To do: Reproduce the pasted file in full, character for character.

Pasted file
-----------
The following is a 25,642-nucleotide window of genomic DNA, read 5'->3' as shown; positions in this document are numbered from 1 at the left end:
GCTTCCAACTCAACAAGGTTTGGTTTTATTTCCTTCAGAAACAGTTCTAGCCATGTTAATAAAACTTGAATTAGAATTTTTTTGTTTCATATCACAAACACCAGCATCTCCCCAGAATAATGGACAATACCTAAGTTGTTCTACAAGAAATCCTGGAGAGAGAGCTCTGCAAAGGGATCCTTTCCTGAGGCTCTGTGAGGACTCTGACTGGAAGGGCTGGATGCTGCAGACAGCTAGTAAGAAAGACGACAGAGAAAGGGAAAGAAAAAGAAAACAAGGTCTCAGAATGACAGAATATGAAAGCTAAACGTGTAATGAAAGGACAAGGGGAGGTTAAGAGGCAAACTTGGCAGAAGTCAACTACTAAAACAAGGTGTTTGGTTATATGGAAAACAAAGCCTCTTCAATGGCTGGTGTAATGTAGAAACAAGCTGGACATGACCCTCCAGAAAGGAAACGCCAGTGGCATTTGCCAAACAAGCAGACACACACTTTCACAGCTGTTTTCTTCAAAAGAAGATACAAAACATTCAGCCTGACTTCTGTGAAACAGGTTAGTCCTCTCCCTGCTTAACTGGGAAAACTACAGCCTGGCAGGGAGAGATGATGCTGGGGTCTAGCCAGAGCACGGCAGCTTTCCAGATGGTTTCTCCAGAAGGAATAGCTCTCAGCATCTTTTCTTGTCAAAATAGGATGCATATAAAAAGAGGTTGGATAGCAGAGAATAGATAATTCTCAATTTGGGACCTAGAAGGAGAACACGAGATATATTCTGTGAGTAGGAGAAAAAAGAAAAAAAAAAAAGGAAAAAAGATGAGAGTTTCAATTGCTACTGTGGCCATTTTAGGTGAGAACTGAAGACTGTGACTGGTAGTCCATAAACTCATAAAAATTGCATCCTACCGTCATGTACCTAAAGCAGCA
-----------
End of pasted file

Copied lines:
The following is a 25,642-nucleotide window of genomic DNA, read 5'->3' as shown; positions in this document are numbered from 1 at the left end:
GCTTCCAACTCAACAAGGTTTGGTTTTATTTCCTTCAGAAACAGTTCTAGCCATGTTAATAAAACTTGAATTAGAATTTTTTTGTTTCATATCACAAACACCAGCATCTCCCCAGAATAATGGACAATACCTAAGTTGTTCTACAAGAAATCCTGGAGAGAGAGCTCTGCAAAGGGATCCTTTCCTGAGGCTCTGTGAGGACTCTGACTGGAAGGGCTGGATGCTGCAGACAGCTAGTAAGAAAGACGACAGAGAAAGGGAAAGAAAAAGAAAACAAGGTCTCAGAATGACAGAATATGAAAGCTAAACGTGTAATGAAAGGACAAGGGGAGGTTAAGAGGCAAACTTGGCAGAAGTCAACTACTAAAACAAGGTGTTTGGTTATATGGAAAACAAAGCCTCTTCAATGGCTGGTGTAATGTAGAAACAAGCTGGACATGACCCTCCAGAAAGGAAACGCCAGTGGCATTTGCCAAACAAGCAGACACACACTTTCACAGCTGTTTTCTTCAAAAGAAGATACAAAACATTCAGCCTGACTTCTGTGAAACAGGTTAGTCCTCTCCCTGCTTAACTGGGAAAACTACAGCCTGGCAGGGAGAGATGATGCTGGGGTCTAGCCAGAGCACGGCAGCTTTCCAGATGGTTTCTCCAGAAGGAATAGCTCTCAGCATCTTTTCTTGTCAAAATAGGATGCATATAAAAAGAGGTTGGATAGCAGAGAATAGATAATTCTCAATTTGGGACCTAGAAGGAGAACACGAGATATATTCTGTGAGTAGGAGAAAAAAGAAAAAAAAAAAAGGAAAAAAGATGAGAGTTTCAATTGCTACTGTGGCCATTTTAGGTGAGAACTGAAGACTGTGACTGGTAGTCCATAAACTCATAAAAATTGCATCCTACCGTCATGTACCTAAAGCAGCA